LOS ANGELES (JTA) — Jewish baseball legend Sandy Koufax will be immortalized with a statue at Dodger Stadium this summer.
The Hall of Fame pitcher will join his trailblazing teammate Jackie Robinson, whose bronze statue was unveiled in the centerfield plaza in 2017. Artist Branly Cadet, who made the Robinson statue, also created Koufax’s sculpture.
The Los Angeles Dodgers had announced the Koufax statue in 2019, with its unveiling originally planned for the summer of 2020. The new ceremony will be held June 18 prior to a game against the Cleveland Guardians. The first 40,000 ticketed fans in attendance will receive a replica of Koufax’s statue.
Dodgers President and CEO Stan Kasten announced the new date this week. He said fans entering the centerfield gates would now be “greeted” by Robinson and Koufax.
“Not only are both of these Hall of Famers part of our rich Dodger history, they are also continuously inspiring sports fans everywhere,” Kasten said in his statement.
Koufax, now 86, became the youngest player to enter baseball’s Hall of Fame when he was inducted in 1972 at the age of 36. That same year, the Dodgers retired Koufax’s jersey number, 32, alongside Robinson’s iconic 42, which is retired across the sport.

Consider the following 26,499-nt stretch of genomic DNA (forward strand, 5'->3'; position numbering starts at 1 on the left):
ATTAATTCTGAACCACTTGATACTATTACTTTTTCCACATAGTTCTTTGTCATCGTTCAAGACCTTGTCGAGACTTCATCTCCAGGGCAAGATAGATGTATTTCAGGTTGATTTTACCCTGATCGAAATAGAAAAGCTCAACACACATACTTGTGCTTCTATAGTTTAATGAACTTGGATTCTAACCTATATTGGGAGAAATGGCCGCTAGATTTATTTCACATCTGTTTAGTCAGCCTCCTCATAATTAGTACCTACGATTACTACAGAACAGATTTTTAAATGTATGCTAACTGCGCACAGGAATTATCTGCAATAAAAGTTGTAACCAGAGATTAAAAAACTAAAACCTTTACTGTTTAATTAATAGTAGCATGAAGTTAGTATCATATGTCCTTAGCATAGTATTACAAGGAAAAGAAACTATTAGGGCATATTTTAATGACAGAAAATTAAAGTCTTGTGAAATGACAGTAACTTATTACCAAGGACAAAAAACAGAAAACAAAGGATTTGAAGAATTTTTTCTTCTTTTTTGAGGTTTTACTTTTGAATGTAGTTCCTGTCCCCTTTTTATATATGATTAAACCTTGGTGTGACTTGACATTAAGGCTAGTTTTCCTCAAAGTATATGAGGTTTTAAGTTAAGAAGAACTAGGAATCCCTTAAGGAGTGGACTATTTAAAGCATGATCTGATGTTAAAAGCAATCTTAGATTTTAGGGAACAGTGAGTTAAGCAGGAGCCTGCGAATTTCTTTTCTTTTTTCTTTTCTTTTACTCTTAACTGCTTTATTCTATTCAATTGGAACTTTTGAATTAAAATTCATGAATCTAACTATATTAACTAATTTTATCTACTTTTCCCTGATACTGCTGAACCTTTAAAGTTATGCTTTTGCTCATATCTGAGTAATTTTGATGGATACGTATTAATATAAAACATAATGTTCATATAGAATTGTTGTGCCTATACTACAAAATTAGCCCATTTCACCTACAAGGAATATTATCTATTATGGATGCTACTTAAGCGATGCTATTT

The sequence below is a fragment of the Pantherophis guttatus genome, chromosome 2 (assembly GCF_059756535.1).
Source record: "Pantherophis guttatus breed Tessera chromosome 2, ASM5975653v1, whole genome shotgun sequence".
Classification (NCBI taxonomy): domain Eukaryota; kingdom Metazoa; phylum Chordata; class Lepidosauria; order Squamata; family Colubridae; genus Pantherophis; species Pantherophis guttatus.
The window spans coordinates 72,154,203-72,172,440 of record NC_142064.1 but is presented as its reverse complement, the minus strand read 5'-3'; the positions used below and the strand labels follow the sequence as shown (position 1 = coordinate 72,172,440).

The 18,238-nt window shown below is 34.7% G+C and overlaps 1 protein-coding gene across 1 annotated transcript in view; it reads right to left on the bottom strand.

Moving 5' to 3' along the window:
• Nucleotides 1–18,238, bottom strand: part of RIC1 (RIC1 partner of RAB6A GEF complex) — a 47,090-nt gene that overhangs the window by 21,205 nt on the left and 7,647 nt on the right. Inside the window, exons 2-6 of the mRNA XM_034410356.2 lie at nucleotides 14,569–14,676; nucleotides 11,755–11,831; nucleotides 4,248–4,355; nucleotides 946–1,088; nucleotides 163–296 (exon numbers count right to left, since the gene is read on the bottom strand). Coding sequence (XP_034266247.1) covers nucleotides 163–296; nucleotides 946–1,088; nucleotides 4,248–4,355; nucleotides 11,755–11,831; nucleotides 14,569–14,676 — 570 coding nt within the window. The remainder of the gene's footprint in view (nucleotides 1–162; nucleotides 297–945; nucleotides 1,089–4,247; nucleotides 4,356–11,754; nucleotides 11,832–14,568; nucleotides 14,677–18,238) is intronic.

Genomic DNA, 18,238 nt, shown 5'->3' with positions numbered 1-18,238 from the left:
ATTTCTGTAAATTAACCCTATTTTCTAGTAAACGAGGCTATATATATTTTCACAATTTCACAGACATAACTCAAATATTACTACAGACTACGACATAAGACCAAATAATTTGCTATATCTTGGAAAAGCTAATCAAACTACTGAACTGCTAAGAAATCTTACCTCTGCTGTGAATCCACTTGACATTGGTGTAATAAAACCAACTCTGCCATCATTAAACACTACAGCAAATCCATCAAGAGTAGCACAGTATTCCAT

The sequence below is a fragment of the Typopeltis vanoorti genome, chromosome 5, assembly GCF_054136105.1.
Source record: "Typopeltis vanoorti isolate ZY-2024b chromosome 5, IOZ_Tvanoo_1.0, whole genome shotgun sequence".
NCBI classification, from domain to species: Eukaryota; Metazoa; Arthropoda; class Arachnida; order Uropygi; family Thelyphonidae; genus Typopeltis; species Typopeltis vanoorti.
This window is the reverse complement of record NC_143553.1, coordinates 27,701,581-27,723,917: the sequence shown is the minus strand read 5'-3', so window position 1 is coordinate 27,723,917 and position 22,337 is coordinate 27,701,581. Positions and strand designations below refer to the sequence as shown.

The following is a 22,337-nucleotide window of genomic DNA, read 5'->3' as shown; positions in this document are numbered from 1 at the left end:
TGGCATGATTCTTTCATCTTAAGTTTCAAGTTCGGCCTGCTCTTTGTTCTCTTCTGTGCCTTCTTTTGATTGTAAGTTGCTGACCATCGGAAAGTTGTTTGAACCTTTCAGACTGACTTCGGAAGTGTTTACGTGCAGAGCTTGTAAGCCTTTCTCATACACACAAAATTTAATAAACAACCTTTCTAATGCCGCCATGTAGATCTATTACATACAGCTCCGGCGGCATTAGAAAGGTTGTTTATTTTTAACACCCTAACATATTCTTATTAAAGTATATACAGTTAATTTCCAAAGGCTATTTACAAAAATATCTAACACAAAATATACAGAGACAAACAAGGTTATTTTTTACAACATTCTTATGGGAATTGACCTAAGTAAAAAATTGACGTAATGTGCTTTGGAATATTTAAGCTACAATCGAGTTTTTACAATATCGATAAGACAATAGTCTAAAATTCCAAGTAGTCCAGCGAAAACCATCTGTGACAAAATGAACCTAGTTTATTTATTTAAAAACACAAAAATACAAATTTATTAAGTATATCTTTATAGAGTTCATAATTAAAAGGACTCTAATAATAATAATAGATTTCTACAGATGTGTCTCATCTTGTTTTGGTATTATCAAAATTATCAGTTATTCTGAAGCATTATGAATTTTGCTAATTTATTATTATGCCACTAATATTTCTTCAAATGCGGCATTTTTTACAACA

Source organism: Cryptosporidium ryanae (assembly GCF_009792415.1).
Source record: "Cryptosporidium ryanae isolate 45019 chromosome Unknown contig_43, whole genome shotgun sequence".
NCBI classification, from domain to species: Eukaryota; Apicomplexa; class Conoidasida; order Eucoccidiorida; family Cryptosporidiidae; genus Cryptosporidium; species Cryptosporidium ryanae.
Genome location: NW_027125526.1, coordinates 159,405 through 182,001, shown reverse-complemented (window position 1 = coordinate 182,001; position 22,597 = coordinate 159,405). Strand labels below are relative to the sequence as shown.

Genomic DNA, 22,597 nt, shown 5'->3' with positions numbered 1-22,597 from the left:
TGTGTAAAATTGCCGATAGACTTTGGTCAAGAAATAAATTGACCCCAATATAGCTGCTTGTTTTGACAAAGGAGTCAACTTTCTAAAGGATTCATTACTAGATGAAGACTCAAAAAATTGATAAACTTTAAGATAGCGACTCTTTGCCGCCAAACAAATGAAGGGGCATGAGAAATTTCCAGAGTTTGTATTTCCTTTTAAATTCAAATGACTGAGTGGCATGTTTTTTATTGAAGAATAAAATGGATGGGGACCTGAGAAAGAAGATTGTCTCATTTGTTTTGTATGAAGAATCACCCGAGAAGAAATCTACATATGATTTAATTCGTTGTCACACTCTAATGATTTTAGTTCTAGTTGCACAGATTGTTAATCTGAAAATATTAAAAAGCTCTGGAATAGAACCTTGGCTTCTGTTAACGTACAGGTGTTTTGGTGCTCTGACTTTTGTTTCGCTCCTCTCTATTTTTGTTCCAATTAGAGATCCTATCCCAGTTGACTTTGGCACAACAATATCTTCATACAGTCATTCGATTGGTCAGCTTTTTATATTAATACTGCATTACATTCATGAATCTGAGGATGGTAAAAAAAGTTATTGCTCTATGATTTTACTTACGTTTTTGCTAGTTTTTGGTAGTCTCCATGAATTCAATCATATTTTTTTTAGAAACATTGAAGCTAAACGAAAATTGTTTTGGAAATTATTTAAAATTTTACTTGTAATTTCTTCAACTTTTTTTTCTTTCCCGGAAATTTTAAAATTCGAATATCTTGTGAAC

One of the best pitchers in baseball history, Koufax was a member of four World Series championship teams, winning two World Series Most Valuable Player awards. Koufax also won a National League MVP and three Cy Young awards during his 12-year career with the Dodgers.
Koufax posted a career record of 165-87 with a 2.76 earned run average, 2,396 strikeouts, 137 complete games and 40 shutouts. He was the first pitcher to throw four no-hitters.
Among Jewish fans, Koufax is best known for a game he did not pitch. Game 1 of the 1965 World Series fell on Yom Kippur, and Koufax famously declined to play. PJC